"The Causes of High Blood Pressure; in Prevention and Management" was the subject of a public lecture given at the Harvard Medical School yesterday by Dr. Soma Weiss. This address was the third of the series of Sunday afternoon lectures being offered by the Faculty of the Medical School.
In order to establish a background by the exposition of his research results. Dr. Weiss first described the fundamental features of the human circuitry system. He then examined the causes of high blood pressure, saying at that the most common direct cause lay constant nervous excitement or inherited super-sensitiveness of the vasmotor center of the brain, the governing nervous factor of the heart and the arteries. He pointed out that many patients who are afflicted with high blood pressure experience no ill effects or a long time after they have developed it. While in others its presence is made known by pains and disorders of various sorts.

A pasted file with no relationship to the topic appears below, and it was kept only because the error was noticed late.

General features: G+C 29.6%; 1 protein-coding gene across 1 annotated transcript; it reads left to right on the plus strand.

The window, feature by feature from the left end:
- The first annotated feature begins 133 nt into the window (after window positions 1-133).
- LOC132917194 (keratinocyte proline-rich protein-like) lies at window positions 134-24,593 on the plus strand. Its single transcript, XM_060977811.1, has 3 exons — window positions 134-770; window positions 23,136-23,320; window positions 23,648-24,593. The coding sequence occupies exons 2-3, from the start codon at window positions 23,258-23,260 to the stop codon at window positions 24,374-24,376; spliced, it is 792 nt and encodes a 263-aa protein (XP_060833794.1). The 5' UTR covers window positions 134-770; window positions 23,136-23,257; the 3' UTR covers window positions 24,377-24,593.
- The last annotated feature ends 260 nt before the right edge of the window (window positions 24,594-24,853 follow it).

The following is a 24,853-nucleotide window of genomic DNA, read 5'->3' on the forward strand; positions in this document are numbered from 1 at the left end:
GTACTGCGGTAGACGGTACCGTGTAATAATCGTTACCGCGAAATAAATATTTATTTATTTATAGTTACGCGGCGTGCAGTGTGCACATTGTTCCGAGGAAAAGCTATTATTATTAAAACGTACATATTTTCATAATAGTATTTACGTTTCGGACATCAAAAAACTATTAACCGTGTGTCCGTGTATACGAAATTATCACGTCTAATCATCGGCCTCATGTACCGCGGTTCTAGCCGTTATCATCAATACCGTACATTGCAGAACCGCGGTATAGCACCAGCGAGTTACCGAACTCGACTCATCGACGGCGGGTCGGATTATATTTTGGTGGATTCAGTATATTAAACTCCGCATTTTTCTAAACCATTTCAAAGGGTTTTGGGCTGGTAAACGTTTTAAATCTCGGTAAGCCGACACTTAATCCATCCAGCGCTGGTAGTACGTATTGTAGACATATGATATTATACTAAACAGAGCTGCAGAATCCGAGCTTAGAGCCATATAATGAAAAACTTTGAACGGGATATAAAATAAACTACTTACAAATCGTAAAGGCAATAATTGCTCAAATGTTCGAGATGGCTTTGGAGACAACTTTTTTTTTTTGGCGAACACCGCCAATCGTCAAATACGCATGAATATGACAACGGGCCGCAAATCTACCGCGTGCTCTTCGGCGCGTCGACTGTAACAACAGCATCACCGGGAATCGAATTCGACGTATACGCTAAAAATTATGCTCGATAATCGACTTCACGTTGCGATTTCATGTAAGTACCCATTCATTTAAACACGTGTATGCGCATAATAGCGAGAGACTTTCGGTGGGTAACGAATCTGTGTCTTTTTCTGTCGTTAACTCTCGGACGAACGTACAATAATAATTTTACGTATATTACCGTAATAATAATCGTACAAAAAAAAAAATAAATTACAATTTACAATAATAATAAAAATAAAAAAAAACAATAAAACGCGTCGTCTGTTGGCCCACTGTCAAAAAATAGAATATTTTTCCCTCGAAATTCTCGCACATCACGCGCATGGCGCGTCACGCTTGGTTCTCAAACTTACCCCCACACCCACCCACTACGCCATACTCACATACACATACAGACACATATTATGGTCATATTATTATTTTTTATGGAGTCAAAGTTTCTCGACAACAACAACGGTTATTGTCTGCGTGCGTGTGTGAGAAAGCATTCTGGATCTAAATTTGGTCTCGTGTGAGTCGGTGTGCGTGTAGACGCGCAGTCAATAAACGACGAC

Leads to Hardening of Arteries
"The danger of high blood pressure lies in the fact that it leads to degeneration and to hardening of the arteries. The high tension represents considerable wear and tear on the blood vessels. The smaller arteries suffer the most because of their delicate structure. Although the walls of the arteries become thicker with increasing blood pressure, they have less resistance than the normal elastic vessels.
"High blood pressure is," he continued, "the source of more disability and death in middle aged and elderly people than any other condition. It creeps on the individual without giving and warning of discomfort."